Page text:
When Nikos Kazantsakis was a young man he interviewed an old monk on Mount Athos. At one stage he asked him: “Do you still struggle with the devil?” “No,” the man replied, “I used to, but I’ve grown old and tired and the devil has grown old and tired with me. Now I leave him alone and he leaves me alone!” “So your life is easy then,” Kazantsakis asked, “no more struggles?” “Ah, no,” replied the monk, “it’s worse. Now I struggle with God!”

Someone once quipped that we spend the first half of our lives struggling with the devil (and the sixth commandment) and the second half of our lives struggling with God (and the fifth commandment). While that captures something, it’s too simple, unless we define “the devil” more widely to mean our struggles with the untamed energies of youth – eros, restlessness, sexuality, the ache for intimacy, the push for achievement, the search for a moral cause, the hunger for roots, and the longing for a companionship and a place that feel like home.

It’s not easy, especially when we’re young, to make peace with the fires inside us. We need to establish our own identity and find, for ourselves, intimacy, meaning, self-worth, quiet from restlessness, and a place that feels like home. We can spend fifty years, after we’ve first left home, finding our way back there again.

But the good news is that, generally, we do get there. In mid-life, perhaps only in late mid-life, we achieve something the mystics call “Proficiency”, a state wherein we have achieved an essential maturity – basic peace, a sexuality integrated enough to let us sleep at night and keep commitments during the day, a sense of self-worth, and an essential unselfishness. We’ve found our way home. And there, as once before the onset of puberty, we’re relatively comfortable again, content enough to recognize that our youthful journeyings, while exciting, were also full of restlessness. We’d like to be young again, but we don’t want all that disquiet a second time. Like Kazantsakis’ old monk, we’ve grown tired of wrestling with the devil and he with us. We now leave each other alone.

So where do we go from there, from home? T.S. Eliot once said, “Home is where we start from.” That’s true again in mid-life.

The second-half of life, just like the first, demands a journey. While the first-half of life, as we saw, is very much consumed with the search for identity, meaning, self-worth, intimacy, rootedness, and making peace with our sexuality, the second-half has another purpose, as expressed in the famous epigram of Job: “Naked I came from my mother’s womb, and naked I go back.”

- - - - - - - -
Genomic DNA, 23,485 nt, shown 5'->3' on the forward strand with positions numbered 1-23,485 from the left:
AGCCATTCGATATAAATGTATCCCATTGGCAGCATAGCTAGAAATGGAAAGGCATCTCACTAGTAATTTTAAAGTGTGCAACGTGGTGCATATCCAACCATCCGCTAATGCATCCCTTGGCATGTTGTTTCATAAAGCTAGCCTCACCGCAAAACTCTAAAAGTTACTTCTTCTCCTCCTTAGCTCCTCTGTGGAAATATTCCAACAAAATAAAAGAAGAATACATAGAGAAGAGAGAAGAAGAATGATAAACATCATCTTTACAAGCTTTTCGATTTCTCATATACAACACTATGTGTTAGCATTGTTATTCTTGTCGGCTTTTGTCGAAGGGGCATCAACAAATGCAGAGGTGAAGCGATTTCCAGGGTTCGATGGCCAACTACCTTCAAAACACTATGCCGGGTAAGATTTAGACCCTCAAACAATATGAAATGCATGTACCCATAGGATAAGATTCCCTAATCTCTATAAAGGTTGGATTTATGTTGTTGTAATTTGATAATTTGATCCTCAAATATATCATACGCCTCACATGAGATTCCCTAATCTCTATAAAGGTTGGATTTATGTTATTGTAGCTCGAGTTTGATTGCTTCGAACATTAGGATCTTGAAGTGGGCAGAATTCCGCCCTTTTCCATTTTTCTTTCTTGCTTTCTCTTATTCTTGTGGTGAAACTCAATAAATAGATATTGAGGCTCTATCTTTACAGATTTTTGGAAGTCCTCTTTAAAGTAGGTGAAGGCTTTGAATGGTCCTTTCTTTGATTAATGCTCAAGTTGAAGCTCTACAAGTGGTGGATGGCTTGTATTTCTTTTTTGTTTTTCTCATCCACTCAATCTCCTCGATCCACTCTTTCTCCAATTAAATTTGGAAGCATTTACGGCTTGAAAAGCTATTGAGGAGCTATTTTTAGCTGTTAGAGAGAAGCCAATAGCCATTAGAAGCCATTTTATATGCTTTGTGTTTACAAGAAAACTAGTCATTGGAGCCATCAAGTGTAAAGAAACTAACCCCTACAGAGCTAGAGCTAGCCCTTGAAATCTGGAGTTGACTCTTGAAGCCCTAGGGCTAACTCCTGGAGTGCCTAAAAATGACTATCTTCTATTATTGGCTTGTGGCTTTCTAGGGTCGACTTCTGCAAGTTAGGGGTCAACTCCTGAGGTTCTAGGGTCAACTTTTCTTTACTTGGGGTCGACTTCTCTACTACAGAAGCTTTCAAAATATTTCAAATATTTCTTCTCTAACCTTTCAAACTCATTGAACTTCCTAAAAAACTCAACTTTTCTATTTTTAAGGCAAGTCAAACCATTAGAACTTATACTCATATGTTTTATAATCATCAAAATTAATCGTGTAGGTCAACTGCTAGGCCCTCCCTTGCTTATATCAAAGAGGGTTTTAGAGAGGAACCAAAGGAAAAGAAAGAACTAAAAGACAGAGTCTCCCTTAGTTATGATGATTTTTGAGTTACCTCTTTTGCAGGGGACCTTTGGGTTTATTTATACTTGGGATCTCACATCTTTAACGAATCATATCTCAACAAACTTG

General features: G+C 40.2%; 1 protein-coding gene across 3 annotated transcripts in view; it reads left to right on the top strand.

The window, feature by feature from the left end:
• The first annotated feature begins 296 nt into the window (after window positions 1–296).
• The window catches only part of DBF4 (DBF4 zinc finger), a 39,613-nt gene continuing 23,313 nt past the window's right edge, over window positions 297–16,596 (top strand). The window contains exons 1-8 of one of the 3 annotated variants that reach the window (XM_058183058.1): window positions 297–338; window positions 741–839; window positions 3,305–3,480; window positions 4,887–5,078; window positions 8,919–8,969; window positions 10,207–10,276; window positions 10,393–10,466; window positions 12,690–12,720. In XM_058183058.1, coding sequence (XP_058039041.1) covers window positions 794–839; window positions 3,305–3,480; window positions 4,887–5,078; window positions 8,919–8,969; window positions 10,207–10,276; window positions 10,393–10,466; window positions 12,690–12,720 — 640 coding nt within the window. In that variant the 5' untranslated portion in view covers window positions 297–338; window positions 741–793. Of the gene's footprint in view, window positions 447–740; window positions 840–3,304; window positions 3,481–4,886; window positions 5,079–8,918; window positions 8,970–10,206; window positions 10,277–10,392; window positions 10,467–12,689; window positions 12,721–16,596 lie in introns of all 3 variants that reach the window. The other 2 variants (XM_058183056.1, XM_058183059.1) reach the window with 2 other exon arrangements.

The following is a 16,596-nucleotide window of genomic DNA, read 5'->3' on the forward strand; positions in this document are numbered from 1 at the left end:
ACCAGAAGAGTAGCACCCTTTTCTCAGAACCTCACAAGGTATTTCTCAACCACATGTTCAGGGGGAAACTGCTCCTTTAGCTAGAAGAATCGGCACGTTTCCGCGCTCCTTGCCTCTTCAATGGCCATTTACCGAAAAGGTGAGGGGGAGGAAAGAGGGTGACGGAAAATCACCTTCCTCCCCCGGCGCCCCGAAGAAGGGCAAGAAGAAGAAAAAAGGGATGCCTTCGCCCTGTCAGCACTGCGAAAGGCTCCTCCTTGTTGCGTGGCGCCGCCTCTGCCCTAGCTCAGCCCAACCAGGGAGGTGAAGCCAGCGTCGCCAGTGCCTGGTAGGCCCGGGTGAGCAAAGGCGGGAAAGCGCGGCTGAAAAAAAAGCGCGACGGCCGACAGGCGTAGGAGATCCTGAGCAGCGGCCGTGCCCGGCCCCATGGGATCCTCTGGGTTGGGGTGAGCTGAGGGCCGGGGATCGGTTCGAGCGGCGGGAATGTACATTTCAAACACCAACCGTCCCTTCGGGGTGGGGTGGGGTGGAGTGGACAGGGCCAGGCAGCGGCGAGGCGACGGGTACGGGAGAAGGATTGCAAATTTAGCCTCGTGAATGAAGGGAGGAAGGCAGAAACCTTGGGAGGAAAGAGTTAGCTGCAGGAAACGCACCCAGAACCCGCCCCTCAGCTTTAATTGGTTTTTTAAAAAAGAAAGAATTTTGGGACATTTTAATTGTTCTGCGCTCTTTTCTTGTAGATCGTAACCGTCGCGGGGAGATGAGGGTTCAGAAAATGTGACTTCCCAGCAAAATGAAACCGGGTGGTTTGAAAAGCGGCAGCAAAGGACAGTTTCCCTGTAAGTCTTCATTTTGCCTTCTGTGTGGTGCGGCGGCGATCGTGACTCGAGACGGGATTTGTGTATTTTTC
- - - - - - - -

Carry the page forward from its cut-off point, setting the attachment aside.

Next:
Where do we go from home? To an eternal home with God. But, to do that, we have first to shed many of the things that we legitimately acquired and attached ourselves to during the first-half of life. The spiritual task of the second-half of life, so different from the first, is to let go, to move to the nakedness that Job describes.

What does that entail? From what do we need to detach ourselves?

First, and most importantly, from our wounds and anger. The foremost spiritual task of the second half of life is to forgive – others, ourselves, life, God. We all arrive at mid-life wounded and not having had exactly the life of which we dreamed. There’s a disappointment and anger inside everyone of us and unless we find it in ourselves to forgive, we will die bitter, unready for the heavenly banquet.

Second, we need to detach ourselves from the need to possess, to achieve, and to be the centre of attention. The task of the second-half of life is to become the quiet, blessing grandparent who no longer needs to be the centre of attention but is happy simply watching the young grow and enjoy themselves.

Third, we need to learn how to say good-bye to the earth and our loved ones so that, just as in the strength of our youth we once gave our lives for those we love, we can now give our deaths to them too, as a final gift.

Fourth, we need to let go of sophistication so as to become simple “holy old fools” whose only message is that God loves us.

Finally, we need, more and more, to immerse ourselves in the language of silence, the language of heaven. Meister Eckhard once said: “Nothing so much resembles God as silence.” The task of mid-life is to begin to understand that and enter into that language.

And it’s a painful process. Purgatory is not some exotic, Catholic doctrine that believes that there is some place in the next life outside of heaven and hell. It’s a central piece within any mature spirituality which, like Job, tells us that God’s eternal embrace can only become fully ecstatic once we’ve learned to let go.